IRMAA 2023 brackets

IRMAA 2023 Brackets: Avoid the Cliff

IRMAA 2023 Brackets

IRMAA stands for Income-Related Monthly Adjustment Amount. What a mouthful-She is a modest penalty for a high-income retiree to swallow. What you do now affects your IRMAA Brackets two years from now!

Two aspects make IRMAAs particularly unpalatable: She is an income cliff penalty. One dollar over the limit could cost you 3.4 times more for the same Medicare services. And secondly, you need to do tax planning TWO YEARS in advance. Without even actually knowing where precisely the cliff will be!

What is IRMAA?

A nice way to put it: means-testing. That is another way of saying “taxing the rich.” The definition of IRMAA: a progressive, cliff tax on the rich.

IRMAA is a monthly surcharge to your Part B and Part D based on your income level two years ago.

OK, you assume 85% of your social security will be taxed. Now, do you need to worry if there will be surcharges on your Part B and Part D?

Here is how to avoid the IRMAA 2023 Cliff.

How is IRMAA Calculated? Where is the Cliff?

IRMAA was frozen through 2019, thanks to the Affordable Care Act. However, in 2020 her cliff increased from $170k to $174k. And in 2021, it grew to 176k. Now in 2023, it is up again. Why is this important?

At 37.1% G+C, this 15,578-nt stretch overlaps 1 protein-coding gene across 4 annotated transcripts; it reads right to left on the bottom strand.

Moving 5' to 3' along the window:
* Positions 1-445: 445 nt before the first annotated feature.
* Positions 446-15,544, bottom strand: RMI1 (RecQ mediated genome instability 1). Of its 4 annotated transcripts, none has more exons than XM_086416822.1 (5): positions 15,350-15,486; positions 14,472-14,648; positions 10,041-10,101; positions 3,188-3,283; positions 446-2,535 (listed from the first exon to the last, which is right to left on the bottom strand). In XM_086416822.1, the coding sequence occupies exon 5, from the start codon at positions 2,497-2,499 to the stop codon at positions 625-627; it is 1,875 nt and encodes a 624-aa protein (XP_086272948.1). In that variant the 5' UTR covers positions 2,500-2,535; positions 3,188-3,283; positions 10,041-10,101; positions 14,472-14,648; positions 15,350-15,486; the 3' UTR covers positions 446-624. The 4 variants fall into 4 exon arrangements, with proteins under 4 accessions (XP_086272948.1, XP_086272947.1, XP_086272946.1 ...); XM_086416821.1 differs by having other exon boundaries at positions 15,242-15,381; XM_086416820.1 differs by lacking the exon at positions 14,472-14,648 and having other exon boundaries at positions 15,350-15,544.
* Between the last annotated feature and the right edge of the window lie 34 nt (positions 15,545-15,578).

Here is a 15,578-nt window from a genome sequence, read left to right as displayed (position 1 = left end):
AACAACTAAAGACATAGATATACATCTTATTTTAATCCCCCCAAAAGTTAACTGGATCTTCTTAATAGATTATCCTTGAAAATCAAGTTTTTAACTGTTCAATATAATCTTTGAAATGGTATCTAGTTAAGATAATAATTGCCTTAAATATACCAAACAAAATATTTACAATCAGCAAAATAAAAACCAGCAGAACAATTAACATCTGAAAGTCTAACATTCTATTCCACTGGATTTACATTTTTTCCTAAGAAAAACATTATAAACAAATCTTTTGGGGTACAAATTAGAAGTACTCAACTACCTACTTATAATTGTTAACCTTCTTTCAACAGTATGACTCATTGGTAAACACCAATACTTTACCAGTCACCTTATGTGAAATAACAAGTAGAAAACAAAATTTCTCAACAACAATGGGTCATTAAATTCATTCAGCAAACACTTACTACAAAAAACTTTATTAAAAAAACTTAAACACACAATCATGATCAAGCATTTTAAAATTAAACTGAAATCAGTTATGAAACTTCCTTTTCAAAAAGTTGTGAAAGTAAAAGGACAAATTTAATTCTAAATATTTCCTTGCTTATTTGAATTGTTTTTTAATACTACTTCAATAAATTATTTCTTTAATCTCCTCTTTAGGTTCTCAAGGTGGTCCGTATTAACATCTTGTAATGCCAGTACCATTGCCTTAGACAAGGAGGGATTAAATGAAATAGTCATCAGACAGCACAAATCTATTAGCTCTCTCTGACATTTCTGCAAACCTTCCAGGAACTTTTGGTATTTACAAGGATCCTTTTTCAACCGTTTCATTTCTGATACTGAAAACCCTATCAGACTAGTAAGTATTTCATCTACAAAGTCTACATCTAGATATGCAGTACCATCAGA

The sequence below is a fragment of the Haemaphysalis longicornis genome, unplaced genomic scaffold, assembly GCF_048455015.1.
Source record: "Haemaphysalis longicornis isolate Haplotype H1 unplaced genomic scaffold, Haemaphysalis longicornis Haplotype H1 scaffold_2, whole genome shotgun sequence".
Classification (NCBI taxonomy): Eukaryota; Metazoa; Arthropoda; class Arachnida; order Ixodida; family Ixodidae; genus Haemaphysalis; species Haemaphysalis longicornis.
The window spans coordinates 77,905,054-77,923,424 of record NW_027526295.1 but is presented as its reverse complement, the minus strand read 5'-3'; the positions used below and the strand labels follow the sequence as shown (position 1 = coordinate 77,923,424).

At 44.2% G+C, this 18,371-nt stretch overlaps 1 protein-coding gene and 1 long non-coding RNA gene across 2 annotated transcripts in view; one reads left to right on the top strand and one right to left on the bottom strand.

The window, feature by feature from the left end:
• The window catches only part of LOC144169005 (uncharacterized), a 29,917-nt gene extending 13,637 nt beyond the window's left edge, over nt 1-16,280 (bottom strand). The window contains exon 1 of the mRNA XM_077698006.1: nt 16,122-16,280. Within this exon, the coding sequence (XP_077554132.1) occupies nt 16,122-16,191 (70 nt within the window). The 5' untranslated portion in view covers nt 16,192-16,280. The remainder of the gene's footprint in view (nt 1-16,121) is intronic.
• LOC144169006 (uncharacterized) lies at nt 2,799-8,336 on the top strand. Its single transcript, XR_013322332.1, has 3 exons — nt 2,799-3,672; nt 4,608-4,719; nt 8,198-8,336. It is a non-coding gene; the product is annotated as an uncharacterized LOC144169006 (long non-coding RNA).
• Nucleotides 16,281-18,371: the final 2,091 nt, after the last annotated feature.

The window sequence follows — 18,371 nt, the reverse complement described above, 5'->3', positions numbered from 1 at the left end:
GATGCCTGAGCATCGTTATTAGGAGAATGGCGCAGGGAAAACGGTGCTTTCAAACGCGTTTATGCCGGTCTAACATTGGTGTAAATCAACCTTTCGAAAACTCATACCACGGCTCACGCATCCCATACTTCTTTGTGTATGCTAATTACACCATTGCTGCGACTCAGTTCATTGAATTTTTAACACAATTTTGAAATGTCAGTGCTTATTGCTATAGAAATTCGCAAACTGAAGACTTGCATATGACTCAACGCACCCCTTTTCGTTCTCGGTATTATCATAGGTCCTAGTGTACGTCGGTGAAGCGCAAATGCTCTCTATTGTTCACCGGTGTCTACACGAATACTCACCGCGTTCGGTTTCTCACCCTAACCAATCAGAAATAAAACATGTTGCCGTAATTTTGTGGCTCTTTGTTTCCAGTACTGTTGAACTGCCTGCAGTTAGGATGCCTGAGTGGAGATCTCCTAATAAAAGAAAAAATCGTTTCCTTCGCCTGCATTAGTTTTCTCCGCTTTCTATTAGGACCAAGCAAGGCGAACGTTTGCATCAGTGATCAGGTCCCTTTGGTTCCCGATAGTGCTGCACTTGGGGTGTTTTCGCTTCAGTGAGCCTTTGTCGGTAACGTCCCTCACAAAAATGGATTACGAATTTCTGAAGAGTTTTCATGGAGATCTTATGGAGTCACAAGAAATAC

You pay surcharges on Medicare depending on your MAGI from two years ago. Income thresholds are set late in the current year, so they use your tax return from 2 years ago to determine your penalty.

So, the current tax planning year 2023 will affect your 2025 Medicare costs. Yet, we don’t even know the threshold until 2024! So, what are your 2024 IRMAA brackets? We will find out next year!

What are IRMAA 2023 Brackets? 

2023 IRMAA Brackets

See above the five tiers of IRMAA for those filing individually and joint and actual IRMAA for each tier.

For 2023, the base tier is less than 97k or 194k, depending on your filing status. In addition, all individuals pay a surcharge of $170.10 for Part B, a 14% increase from the previous year.

Next, see tier one, which starts at $1 above the base tier. That $1 over the cliff could cost you $816 (per person) in surcharges that year!

In tier 5, you pay an additional $4898 (per person) a year. Of course, that won’t break the bank if you have an income of over 750k a year, but you get nothing for the gift of paying more—just Medicare parts B and D.

And part D is separate. So how much does part D cost? Add $31.50, down 1.8% from the prior year.

IRMAA Part B and Part D add together to give the total surcharge or tax.

What is the Medicare IRMAA for a Couple in 2021?

What is the Medicare IRMAA for a Couple in 2021?

What is the Medicare IRMAA for a Couple in 2021?

Above, you can see 2021 IRMAA costs for a couple in 2021. Again, this includes two people and both Part B and D.